Minimum pricing

New plans for minimum alcohol pricing revealed by Welsh government

By Emily Sutherland contact

- Last updated on GMT

Alcohol would be priced at 50p per unit under the new plans
Alcohol would be priced at 50p per unit under the new plans

Related tags: Minimum pricing, Scotland, Wales

The Welsh government has published plans to introduce a minimum price for alcohol.

Alcohol will have to be sold at a minimum price of 50p per unit under a further Public Health Bill. Research carried out for the Welsh government estimates that the 50p minimum would lead to at least 50 fewer deaths per year and prevent at least 1,400 hospital admissions.

The policy has drawn a mixed reaction from the industry, with those in favour suggesting minimum pricing will go some way to address the imbalance between heavily discounted alcohol sold in supermarkets and pub prices.

Nick Walton, licensing solicitor at the PMA’s ​legal specialist Poppleston Allen said: “On-trade pricing is unlikely to be affected as the selling price already exceeds the 50p per unit charge.  In the off-trade, there will be an impact-for example, a 1 litre bottle of whisky which can currently be purchased for £15 would automatically become £20 as it holds 40 units. Differential pricing between England and Wales will therefore be an issue.”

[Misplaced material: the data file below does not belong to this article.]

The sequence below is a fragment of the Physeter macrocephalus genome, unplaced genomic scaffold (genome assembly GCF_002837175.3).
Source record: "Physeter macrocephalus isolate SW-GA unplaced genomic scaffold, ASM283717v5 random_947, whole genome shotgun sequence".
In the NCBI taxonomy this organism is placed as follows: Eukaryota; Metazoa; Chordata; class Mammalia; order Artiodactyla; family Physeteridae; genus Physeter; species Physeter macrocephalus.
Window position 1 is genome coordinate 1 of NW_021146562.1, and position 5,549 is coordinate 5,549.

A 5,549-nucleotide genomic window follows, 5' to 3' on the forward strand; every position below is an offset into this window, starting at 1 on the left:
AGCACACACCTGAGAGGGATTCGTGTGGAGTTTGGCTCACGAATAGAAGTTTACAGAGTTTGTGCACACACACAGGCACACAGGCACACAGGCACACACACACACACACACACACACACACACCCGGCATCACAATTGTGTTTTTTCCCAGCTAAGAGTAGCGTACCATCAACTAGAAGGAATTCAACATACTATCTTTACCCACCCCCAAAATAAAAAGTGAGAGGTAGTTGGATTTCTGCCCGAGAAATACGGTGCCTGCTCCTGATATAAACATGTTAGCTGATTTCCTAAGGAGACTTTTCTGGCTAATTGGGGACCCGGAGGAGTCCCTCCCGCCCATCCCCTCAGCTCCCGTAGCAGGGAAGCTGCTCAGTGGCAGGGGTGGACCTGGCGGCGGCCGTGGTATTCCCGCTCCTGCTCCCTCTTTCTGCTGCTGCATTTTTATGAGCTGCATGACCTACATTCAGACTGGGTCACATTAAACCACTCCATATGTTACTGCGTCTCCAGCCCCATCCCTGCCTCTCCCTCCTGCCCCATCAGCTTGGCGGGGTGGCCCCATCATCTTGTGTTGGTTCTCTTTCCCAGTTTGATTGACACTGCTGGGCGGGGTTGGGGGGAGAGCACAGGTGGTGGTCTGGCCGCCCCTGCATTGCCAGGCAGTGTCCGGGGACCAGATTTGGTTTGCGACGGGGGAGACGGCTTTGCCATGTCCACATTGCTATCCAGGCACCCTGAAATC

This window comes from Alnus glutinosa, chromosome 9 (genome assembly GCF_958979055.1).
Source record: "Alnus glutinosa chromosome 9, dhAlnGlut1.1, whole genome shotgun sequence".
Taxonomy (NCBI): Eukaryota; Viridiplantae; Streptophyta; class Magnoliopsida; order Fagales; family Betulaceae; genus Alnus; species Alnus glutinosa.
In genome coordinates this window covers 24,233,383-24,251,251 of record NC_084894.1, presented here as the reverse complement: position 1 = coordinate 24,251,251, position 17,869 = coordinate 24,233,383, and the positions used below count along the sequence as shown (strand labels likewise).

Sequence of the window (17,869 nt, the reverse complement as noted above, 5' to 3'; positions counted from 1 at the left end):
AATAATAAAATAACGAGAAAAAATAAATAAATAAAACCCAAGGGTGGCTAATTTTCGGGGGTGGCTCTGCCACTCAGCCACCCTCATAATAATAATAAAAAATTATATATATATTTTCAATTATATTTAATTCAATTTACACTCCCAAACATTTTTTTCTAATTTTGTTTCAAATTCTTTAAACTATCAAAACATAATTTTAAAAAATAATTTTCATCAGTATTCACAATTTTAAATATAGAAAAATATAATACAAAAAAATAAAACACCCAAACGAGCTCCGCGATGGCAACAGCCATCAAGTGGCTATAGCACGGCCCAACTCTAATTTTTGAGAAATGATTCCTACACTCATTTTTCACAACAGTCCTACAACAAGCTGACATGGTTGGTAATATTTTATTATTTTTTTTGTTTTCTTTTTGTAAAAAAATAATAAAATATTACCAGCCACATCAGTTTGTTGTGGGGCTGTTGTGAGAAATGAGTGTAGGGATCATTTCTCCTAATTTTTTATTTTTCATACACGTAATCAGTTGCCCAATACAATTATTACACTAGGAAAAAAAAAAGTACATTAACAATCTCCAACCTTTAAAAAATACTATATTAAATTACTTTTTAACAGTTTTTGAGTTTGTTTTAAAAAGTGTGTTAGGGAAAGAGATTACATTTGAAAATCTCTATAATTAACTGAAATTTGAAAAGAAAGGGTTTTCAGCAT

However, Wine and Spirit Trade Association chief executive Miles Beale argued that the policy will impact businesses and described minimum pricing as ‘entirely wrong.’ “Minimum Unit Pricing will unfairly ramp up the cost of over half of the drinks on supermarket shelves and hit Welsh drinkers with at least £55m extra on their drinks bill while doing nothing to tackle alcohol harm. It is entirely wrong that responsible consumers in Wales should be punished for the actions of an irresponsible few.

"The substantial cost of implementation and enforcement, as well as the risk of losing shoppers across the border, is likely to hit Welsh businesses and jobs and the UK Treasury is set to lose out in £11m in revenues directly.

“Additionally, there are serious questions about the legality of such a move. Not only is Minimum Pricing being challenged in the European Courts, there is a question over whether the Assembly will be allowed to fix prices in a competitive market when this is entirely contrary to UK Competition Law”.

Similar plans to introduce minimum pricing in Scotland have faced a lengthy legal battle from Scottish whisky makers, who argue it breaches European law. The Scottish case will be heard by the European Court of Justice later this year. 

Related topics: Legislation

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